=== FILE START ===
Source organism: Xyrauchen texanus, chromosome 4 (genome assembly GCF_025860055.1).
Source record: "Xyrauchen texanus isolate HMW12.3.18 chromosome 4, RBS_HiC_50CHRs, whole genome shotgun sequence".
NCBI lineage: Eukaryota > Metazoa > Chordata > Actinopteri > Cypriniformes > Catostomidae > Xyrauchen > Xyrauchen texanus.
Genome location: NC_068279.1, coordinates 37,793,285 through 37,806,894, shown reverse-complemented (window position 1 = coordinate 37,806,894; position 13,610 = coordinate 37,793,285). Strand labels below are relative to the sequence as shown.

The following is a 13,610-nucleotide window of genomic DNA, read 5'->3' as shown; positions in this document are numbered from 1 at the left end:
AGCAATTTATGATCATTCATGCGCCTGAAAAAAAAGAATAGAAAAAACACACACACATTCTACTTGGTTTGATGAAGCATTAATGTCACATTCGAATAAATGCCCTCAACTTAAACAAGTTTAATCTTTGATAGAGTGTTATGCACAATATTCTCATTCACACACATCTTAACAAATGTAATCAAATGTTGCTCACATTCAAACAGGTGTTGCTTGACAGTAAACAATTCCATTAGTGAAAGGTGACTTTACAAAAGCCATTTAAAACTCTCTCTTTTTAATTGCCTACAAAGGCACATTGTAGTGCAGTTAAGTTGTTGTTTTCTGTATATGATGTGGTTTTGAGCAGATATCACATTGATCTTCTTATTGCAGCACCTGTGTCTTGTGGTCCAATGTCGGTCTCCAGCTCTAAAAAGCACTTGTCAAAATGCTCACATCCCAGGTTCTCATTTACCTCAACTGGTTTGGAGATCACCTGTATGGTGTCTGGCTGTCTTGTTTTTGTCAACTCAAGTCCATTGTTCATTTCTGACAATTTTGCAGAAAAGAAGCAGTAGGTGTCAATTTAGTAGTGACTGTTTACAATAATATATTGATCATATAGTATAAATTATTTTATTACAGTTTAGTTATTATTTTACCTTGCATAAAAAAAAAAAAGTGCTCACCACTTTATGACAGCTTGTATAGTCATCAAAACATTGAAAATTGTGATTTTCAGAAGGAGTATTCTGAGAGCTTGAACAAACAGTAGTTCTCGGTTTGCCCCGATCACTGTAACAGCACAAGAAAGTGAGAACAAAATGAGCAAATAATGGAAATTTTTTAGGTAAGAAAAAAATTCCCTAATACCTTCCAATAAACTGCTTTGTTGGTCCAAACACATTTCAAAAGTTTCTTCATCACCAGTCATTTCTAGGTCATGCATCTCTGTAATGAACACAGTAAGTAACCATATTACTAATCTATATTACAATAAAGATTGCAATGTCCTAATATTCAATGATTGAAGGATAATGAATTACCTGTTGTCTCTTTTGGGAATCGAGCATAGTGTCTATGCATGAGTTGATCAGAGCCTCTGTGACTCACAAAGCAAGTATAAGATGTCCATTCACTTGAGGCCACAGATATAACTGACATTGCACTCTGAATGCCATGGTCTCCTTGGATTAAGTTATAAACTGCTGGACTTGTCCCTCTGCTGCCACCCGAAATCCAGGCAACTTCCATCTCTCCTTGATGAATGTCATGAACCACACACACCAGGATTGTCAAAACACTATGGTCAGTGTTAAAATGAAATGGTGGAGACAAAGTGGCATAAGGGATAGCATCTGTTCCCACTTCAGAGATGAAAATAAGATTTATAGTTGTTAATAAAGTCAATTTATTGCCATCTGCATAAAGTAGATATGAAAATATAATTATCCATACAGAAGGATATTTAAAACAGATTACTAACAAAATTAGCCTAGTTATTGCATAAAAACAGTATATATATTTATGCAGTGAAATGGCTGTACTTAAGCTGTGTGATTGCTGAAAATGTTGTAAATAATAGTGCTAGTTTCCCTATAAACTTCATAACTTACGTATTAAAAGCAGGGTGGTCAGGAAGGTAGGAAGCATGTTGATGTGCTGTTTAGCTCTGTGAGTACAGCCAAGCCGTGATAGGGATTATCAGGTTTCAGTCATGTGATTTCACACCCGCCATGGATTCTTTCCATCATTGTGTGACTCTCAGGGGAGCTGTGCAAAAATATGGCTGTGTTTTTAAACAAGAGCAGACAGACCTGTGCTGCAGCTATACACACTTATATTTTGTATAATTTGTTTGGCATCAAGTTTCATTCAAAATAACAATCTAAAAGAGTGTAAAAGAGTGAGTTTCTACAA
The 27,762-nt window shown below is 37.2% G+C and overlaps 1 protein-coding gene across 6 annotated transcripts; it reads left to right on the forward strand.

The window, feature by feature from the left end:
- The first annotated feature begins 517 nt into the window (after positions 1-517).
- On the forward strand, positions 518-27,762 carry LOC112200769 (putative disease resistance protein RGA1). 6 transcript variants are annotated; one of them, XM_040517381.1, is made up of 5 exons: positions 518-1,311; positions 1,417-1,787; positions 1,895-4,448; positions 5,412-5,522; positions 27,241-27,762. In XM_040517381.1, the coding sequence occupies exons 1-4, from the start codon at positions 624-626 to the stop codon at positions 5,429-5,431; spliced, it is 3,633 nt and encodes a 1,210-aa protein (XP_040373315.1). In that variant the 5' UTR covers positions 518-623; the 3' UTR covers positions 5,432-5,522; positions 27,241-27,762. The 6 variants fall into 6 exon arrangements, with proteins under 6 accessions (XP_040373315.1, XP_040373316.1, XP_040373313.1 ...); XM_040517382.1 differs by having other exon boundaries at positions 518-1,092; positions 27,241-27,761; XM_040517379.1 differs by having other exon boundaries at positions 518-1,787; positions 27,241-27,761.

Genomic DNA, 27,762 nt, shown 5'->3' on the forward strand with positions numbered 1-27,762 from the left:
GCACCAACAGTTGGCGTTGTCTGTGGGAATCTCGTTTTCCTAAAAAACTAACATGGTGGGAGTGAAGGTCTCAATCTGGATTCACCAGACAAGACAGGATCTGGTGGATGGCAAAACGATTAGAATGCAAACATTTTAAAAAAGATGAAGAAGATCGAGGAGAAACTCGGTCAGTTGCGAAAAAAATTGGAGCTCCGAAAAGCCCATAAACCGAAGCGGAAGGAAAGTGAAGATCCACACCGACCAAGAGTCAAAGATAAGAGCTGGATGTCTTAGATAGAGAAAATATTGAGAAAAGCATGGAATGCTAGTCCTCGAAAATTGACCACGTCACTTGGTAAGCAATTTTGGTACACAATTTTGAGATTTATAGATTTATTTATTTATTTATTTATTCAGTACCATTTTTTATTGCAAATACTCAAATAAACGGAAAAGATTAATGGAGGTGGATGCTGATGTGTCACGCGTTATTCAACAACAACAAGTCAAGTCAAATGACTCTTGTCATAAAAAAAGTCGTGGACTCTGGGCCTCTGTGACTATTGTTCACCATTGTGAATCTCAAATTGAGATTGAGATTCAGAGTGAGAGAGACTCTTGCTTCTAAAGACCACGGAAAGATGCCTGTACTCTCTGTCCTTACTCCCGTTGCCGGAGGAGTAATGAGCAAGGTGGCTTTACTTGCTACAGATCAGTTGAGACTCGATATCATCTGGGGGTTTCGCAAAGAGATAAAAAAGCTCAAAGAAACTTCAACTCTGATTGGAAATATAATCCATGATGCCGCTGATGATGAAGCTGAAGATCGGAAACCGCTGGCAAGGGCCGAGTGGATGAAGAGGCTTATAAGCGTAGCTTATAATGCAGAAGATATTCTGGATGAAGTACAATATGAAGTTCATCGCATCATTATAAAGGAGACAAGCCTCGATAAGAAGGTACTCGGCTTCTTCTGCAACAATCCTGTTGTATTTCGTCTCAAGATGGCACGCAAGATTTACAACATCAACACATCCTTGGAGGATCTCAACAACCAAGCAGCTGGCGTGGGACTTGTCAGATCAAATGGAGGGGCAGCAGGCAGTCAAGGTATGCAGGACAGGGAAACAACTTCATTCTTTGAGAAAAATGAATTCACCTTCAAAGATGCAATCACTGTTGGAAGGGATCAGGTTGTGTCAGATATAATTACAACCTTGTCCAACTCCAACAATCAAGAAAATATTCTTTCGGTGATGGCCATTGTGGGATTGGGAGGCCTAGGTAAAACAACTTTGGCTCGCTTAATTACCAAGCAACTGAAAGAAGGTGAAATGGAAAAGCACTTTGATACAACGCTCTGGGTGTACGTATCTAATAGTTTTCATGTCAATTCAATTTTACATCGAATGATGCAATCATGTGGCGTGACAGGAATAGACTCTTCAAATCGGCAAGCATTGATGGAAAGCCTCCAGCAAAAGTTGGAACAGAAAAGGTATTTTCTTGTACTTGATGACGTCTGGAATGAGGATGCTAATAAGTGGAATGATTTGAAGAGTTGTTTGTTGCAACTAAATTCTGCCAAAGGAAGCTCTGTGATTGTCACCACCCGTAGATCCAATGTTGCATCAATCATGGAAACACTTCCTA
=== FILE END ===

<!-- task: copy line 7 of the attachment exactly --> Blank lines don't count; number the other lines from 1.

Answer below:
The 27,762-nt window shown below is 37.2% G+C and overlaps 1 protein-coding gene across 6 annotated transcripts; it reads left to right on the forward strand.